In the novel’s account of the riots the youth’s long search for voice and identity transforms into something transcendent. Without losing any of it’s specificity, the youth’s struggles take on the sheen of allegory. His discovery of public voice tracks the community’s, and the community’s, his.

 December 30, 2016  Book Logs Tagged with: , ,
Dec 262016
 

George Michael has died.

He is the first man I ever saw wearing earrings, which mattered to me enormously as a young boy going to school in the Deep South.

I could link to any number of songs that I know by heart and that were important to me for all kinds of reasons that would seem odd or incidental to others.

The song I have in my head today is “Praying for Time.”

 December 26, 2016  Moments Tagged with:
Dec 232016
 

To the extent this movie is a TV episode blown up to two hours and with better effects, it’s a return to the pre-Abrams form. But in every other way, this movie is a repudiation of the values and sensibilities that in the earlier incarnations of Star Trek made me want to be a better person when I watched it.

What Abrams created and Justin Lin builds upon is a Bizzaro-Federation that I wouldn’t want to live in and leaves me nothing to aspire to. Call me a fuddy-duddy but I miss the calm good faith of Roddenberry’s utopia.

 December 23, 2016  Movie Logs Tagged with: , ,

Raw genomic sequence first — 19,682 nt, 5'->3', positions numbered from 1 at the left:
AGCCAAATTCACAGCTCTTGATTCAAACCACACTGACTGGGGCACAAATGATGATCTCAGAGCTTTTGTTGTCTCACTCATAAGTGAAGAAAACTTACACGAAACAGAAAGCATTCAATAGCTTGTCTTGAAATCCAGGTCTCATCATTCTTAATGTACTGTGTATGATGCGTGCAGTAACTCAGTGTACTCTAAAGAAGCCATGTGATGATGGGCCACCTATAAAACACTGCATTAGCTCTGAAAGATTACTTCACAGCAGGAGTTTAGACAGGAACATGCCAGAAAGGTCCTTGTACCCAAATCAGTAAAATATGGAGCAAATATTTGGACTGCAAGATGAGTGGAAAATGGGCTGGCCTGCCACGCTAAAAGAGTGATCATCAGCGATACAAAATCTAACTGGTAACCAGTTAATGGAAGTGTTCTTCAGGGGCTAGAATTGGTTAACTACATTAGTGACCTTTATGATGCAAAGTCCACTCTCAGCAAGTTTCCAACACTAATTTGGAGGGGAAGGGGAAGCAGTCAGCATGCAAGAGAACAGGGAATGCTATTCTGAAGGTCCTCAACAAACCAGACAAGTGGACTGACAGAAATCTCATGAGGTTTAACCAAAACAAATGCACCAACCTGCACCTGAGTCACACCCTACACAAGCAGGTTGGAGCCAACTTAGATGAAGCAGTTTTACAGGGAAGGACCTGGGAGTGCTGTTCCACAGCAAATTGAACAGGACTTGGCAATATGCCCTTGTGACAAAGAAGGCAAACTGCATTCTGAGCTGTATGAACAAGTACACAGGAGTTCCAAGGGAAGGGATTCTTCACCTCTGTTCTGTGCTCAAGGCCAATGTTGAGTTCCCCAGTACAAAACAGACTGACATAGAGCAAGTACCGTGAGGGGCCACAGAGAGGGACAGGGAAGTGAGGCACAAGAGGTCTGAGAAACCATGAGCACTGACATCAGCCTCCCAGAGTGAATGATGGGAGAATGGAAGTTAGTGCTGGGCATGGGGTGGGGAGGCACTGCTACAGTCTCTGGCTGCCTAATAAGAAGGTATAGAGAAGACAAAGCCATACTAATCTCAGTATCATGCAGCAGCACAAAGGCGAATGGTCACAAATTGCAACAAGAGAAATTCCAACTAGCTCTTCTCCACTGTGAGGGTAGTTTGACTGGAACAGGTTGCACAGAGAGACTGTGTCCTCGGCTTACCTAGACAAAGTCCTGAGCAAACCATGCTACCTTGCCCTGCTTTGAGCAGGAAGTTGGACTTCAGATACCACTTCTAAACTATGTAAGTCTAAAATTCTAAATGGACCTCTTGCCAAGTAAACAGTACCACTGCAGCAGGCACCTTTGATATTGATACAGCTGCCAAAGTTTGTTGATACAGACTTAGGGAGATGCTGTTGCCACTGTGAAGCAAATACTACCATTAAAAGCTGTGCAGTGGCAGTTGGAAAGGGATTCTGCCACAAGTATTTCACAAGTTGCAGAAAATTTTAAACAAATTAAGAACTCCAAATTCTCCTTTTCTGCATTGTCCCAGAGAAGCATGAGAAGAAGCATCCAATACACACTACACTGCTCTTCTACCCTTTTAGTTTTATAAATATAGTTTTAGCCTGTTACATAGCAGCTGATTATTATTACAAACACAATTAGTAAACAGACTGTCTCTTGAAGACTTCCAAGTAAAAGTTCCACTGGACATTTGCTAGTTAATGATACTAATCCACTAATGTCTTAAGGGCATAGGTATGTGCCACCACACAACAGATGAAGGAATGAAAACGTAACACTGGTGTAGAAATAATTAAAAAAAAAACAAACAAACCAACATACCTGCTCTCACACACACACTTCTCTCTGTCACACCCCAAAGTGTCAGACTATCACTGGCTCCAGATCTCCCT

Dec 232016
 

I’ve used Suffusion as the theme for this blog from the beginning. It was always a bit overkill—you can tweak anything and everything—but it let me make my blog personal and I stuck with it.

For the past few months, I’ve been forced to live in iOS. Suffusion can handle that no problem, but the mental shift has been a bit of a challenge for me. Drastic change that throws everything up in the air will help.

So I’ve installed a new theme. It’s simple and clean, but nothing worth tweaking is tweakable. That’s odd—I like to tinker—but it also feels a bit like clearing the pipes. Which is always a good thing, even if, in the end, the change turns out to be temporary.

 December 23, 2016  Moments Tagged with:
Dec 222016
 

This adaptation of the first half of Leviathan Wakes is an odd combination of imagination and shyness. It leaps forward, building the world in detail but pulls back from the narrative, hitting the main events while fiddling with the character relationships that wove them into a story in the book.